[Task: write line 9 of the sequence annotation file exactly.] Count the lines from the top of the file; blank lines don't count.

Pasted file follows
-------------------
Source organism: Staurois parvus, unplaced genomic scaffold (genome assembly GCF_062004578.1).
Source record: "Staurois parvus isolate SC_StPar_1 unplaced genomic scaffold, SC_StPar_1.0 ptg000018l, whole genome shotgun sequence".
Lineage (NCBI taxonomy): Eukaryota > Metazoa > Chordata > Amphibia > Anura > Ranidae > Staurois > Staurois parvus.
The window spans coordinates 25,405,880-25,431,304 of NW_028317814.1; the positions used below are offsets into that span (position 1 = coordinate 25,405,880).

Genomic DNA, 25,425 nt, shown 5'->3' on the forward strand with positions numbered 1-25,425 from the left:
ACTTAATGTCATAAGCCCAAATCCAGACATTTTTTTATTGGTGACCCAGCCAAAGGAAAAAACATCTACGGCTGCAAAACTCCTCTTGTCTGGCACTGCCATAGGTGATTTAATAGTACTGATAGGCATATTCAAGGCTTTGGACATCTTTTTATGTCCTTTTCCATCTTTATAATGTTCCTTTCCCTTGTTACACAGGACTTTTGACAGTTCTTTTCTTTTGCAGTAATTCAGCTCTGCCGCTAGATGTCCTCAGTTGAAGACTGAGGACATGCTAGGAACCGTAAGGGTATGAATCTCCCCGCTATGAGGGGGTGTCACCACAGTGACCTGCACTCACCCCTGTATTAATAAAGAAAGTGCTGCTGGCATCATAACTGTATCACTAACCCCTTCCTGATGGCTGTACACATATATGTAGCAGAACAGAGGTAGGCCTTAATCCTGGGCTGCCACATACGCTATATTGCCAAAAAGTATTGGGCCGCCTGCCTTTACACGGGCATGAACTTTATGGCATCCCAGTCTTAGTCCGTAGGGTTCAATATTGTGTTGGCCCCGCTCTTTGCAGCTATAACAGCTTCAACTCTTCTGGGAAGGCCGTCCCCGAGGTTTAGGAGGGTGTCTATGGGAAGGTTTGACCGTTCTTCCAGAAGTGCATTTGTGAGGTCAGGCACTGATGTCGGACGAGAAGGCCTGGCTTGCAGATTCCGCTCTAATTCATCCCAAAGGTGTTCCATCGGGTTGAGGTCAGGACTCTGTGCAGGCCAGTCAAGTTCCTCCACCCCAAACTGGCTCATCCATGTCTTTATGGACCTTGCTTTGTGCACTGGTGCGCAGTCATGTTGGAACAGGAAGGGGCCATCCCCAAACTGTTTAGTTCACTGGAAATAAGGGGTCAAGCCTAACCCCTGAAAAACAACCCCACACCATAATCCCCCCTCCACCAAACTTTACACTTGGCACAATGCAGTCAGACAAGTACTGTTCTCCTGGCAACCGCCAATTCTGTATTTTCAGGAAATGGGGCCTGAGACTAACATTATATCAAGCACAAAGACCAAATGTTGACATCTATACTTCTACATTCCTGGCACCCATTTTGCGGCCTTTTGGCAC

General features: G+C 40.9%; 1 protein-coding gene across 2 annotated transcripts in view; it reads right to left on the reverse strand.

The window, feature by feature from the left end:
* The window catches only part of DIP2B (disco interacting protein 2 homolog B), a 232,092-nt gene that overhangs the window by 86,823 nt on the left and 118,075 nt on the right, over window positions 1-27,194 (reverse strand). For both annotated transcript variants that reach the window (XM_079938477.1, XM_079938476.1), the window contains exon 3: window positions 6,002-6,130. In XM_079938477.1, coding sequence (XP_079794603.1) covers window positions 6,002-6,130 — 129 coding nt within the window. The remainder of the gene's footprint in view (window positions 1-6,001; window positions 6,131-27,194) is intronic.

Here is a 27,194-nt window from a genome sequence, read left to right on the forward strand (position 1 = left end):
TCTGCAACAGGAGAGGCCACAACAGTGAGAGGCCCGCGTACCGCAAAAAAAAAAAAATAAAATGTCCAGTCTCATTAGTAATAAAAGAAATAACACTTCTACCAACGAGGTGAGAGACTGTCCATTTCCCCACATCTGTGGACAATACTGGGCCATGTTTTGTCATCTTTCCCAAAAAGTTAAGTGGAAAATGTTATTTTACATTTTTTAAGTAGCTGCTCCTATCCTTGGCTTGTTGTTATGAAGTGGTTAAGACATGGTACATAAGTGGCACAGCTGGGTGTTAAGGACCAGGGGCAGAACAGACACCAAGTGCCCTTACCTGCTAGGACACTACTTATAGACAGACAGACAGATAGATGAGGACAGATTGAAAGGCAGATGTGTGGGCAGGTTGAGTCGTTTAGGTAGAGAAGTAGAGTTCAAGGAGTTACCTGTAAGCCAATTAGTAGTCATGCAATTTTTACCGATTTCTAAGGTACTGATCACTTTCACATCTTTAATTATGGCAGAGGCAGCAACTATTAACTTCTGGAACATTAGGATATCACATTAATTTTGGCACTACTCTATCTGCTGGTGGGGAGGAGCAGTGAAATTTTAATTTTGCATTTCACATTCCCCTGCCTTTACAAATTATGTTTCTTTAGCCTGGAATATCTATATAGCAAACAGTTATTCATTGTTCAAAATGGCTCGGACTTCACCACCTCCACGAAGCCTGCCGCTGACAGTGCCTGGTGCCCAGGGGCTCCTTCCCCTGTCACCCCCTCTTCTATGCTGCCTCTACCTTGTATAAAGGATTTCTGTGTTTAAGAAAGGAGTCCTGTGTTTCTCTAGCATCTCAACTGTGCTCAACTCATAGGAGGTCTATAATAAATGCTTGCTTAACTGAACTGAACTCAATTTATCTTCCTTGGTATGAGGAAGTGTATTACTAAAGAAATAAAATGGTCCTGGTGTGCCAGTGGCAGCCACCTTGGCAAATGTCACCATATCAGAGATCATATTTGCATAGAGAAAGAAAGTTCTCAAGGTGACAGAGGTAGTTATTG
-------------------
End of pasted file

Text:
* The window catches only part of DIP2B (disco interacting protein 2 homolog B), a 232,092-nt gene that overhangs the window by 86,823 nt on the left and 118,075 nt on the right, over window positions 1-27,194 (reverse strand). For both annotated transcript variants that reach the window (XM_079938477.1, XM_079938476.1), the window contains exon 3: window positions 6,002-6,130. In XM_079938477.1, coding sequence (XP_079794603.1) covers window positions 6,002-6,130 — 129 coding nt within the window. The remainder of the gene's footprint in view (window positions 1-6,001; window positions 6,131-27,194) is intronic.